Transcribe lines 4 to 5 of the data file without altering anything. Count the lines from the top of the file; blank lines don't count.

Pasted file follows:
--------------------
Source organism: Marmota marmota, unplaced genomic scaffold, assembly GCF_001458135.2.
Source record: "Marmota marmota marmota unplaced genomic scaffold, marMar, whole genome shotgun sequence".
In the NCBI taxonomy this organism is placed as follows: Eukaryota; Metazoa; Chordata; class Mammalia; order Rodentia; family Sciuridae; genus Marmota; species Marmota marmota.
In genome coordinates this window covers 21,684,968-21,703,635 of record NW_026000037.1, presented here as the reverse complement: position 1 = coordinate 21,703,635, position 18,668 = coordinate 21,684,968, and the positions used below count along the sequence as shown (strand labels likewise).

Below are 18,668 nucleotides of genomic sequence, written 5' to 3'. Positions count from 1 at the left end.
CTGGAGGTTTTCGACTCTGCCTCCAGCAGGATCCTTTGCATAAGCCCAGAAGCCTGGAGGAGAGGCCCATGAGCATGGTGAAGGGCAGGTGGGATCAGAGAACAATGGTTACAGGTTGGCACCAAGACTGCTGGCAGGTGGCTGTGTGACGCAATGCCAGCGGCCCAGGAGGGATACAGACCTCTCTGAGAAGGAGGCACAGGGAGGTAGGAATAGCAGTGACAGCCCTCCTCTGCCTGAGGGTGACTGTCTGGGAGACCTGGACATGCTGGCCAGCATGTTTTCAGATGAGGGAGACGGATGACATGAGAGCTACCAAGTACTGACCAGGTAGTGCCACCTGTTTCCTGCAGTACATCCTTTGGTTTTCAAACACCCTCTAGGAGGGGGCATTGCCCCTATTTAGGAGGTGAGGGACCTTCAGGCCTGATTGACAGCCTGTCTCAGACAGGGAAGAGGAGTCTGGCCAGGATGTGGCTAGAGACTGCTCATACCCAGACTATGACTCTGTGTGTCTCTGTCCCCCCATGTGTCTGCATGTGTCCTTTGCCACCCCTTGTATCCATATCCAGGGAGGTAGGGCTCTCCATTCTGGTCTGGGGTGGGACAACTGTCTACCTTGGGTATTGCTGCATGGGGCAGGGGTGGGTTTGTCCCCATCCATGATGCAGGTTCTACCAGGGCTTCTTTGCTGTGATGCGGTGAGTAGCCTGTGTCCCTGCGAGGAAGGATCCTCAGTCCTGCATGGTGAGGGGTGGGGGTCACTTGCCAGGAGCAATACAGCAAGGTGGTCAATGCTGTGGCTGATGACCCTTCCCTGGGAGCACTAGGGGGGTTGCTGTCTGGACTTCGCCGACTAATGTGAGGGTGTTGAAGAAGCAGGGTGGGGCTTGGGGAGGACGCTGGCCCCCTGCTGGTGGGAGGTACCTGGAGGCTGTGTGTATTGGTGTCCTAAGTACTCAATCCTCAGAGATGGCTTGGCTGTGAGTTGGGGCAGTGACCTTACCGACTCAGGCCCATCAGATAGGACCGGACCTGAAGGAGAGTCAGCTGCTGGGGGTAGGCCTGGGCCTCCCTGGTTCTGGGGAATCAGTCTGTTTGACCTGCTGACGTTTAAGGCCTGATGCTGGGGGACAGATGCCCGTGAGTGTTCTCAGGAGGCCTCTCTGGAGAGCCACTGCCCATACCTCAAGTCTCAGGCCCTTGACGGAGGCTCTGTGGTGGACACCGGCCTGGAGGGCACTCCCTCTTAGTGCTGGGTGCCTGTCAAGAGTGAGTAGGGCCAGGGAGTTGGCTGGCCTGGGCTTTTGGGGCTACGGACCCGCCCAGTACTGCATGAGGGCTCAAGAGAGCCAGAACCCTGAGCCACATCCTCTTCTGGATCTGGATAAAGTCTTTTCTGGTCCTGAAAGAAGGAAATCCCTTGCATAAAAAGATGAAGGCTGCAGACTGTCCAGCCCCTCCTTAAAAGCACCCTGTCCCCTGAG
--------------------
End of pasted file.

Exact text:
In genome coordinates this window covers 21,684,968-21,703,635 of record NW_026000037.1, presented here as the reverse complement: position 1 = coordinate 21,703,635, position 18,668 = coordinate 21,684,968, and the positions used below count along the sequence as shown (strand labels likewise).

Below are 18,668 nucleotides of genomic sequence, written 5' to 3'. Positions count from 1 at the left end.